In this case it is called Turing equivalent.
Have computers finally passed the Turing test?
There are various equivalent formulations of the Church-Turing thesis.
The formal concept proposed by Turing was that of computability by Turing machine.
Roughly speaking, a UTM is a Turing machine that can mimic any other Turing machine.
More exactly, computable operations are those which can be effected by what Turing called automatic machines.
See the entry the Turing test for discussion of Block’s objection and other issues surrounding the Turing Test.
This allows infinitely accelerating Turing machines to compute functions, such as the halting function, that are Turing-uncomputable.
Turing argued that, given his various assumptions about human computers, the work of any human computer can be taken over by a Turing machine.
None of this can constitute objections to The Turing Test unless The Turing Test delivers necessary conditions for the attribution of intelligence.
A transformation of one Turing-uncomputable value into another Turing-uncomputable value is certainly a Turing-uncomputable operation.
As previously explained, Turing established the existence of real numbers that cannot be computed by standard Turing machines (Turing 1936).
But there are only countably many Turing machines; you can enumerate Turing machines by enumerating all lists of Turing machine instructions.
Essentially, then, the Church-Turing thesis says that no human computer, or machine that mimics a human computer, can out-compute the universal Turing machine.
According to the Church-Turing thesis (CTT), any function that is intuitively computable is computable by some Turing machine (i.e., Turing-computable).
The simulation thesis is much stronger than the Church-Turing thesis: as with the maximality thesis, neither the Church-Turing thesis properly so called nor any result proved by Turing or Church entails the simulation thesis.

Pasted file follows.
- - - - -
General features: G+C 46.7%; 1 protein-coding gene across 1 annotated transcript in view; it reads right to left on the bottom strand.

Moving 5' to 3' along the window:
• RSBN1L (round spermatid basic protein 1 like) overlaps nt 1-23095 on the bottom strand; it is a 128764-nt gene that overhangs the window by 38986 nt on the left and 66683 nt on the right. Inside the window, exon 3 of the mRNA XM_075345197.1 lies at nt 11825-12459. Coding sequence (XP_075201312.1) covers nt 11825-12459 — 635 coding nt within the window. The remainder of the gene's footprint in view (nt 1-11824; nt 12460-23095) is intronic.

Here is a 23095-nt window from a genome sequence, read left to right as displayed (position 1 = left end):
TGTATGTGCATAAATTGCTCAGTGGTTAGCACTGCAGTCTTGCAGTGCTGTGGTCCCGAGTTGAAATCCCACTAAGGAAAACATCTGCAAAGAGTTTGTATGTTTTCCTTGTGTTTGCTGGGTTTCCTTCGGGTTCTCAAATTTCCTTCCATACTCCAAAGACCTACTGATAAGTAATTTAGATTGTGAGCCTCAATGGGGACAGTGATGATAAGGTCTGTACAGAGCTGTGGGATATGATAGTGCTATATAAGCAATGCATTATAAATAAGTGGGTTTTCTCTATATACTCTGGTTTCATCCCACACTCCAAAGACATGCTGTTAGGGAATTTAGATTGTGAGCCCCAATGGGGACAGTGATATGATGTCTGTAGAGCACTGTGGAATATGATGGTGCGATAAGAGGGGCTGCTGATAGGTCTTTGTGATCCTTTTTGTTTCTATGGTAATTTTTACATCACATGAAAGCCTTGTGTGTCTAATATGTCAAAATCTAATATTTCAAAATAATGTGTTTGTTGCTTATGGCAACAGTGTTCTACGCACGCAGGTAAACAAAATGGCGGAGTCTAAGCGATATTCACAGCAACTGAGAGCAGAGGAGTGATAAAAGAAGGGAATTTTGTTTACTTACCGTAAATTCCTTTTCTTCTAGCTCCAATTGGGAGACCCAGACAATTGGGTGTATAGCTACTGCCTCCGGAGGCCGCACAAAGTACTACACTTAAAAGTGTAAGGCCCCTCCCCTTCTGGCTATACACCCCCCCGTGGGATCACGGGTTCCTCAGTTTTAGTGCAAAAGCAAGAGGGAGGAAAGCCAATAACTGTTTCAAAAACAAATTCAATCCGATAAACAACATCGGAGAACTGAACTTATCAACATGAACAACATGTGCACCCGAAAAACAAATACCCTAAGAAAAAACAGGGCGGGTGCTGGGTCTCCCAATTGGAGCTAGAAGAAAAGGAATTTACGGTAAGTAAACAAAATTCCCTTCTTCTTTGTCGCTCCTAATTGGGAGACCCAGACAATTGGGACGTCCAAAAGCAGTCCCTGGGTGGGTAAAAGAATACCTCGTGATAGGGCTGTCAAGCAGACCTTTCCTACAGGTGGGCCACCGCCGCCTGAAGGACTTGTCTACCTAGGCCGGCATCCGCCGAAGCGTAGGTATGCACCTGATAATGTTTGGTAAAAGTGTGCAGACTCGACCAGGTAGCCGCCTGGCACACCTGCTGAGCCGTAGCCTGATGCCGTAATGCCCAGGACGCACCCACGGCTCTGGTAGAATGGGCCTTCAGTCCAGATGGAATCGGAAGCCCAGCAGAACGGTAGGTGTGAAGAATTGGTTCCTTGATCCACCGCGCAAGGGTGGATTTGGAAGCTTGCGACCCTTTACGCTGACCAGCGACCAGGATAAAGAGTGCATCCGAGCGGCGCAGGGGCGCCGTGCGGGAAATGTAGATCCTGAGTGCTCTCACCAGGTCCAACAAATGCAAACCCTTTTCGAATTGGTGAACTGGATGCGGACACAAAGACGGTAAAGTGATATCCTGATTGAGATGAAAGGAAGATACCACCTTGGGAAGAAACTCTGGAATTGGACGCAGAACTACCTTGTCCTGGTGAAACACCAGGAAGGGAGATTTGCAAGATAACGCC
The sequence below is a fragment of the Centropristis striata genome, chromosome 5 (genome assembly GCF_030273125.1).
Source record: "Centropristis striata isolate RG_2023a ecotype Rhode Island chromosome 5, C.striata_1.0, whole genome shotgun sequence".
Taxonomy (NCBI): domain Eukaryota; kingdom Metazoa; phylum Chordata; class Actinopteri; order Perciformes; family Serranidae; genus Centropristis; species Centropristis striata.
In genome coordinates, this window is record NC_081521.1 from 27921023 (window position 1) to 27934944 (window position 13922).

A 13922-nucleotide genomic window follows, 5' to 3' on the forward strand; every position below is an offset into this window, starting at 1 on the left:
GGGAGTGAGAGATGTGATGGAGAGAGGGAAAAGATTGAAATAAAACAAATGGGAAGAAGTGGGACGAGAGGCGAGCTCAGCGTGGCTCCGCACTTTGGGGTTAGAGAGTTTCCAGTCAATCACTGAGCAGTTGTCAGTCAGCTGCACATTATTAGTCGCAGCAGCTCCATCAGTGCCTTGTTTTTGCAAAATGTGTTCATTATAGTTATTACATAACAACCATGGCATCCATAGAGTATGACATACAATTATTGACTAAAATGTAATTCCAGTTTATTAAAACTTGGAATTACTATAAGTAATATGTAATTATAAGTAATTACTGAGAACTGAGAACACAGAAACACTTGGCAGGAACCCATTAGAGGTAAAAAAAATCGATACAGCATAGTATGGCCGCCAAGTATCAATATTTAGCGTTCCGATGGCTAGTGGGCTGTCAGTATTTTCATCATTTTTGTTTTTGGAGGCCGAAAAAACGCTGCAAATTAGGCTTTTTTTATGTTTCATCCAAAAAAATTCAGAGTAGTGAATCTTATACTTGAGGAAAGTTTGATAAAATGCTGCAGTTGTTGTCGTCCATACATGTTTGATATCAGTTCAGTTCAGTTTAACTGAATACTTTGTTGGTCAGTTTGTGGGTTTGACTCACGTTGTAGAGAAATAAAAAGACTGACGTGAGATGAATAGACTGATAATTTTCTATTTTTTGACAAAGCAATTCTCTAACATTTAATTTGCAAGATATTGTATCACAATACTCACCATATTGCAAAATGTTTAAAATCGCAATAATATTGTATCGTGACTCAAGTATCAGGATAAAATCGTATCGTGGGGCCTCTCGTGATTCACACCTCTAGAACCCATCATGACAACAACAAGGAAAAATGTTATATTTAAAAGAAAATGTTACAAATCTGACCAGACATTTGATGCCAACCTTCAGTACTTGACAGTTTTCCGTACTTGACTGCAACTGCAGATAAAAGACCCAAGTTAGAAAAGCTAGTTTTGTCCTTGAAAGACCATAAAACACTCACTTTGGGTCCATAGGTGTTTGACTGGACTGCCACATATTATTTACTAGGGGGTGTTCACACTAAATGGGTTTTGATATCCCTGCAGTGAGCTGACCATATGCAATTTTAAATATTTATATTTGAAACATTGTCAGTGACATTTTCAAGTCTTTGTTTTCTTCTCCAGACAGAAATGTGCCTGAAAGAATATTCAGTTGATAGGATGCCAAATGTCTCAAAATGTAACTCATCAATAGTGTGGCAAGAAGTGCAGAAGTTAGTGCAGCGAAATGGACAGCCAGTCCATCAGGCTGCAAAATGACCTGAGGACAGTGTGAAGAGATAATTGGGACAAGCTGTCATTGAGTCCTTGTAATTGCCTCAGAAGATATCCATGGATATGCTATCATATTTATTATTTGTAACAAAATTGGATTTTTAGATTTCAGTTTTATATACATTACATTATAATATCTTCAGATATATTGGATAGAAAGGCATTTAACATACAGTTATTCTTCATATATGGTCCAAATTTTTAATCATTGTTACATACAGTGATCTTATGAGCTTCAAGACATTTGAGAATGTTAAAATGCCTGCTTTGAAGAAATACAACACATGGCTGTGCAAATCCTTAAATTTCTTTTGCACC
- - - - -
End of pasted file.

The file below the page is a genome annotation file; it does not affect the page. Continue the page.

The electronic stored-program digital computers for which the universal Turing machine was a blueprint are, each of them, computationally equivalent to a Turing machine, and so they too are, in a sense, models of human beings engaged in computation.
Even before Turing machines and all the other mathematical models of computation were proved equivalent, and before any statement of the Church-Turing thesis, Turing argued convincingly that his machines were as powerful as any possible computing device.
True enough, we think that there is a correct interpretation of exactly what test it is that is proposed by Turing (1950); but a complete discussion of the current standing of The Turing Test should pay at least some attention to the current standing of other tests that have been mistakenly supposed to be proposed by Turing (1950).
Bell’s Theorem | Church-Turing Thesis | computability and complexity | computational complexity theory | quantum mechanics | quantum mechanics: collapse theories | quantum mechanics: the role of decoherence in | quantum theory: philosophical issues in | quantum theory: quantum entanglement and information | quantum theory: the Einstein-Podolsky-Rosen argument in | Turing, Alan | Turing machines
Turing
noun person
- English mathematician who conceived of the Turing machine and broke German codes during World War II (1912-1954)
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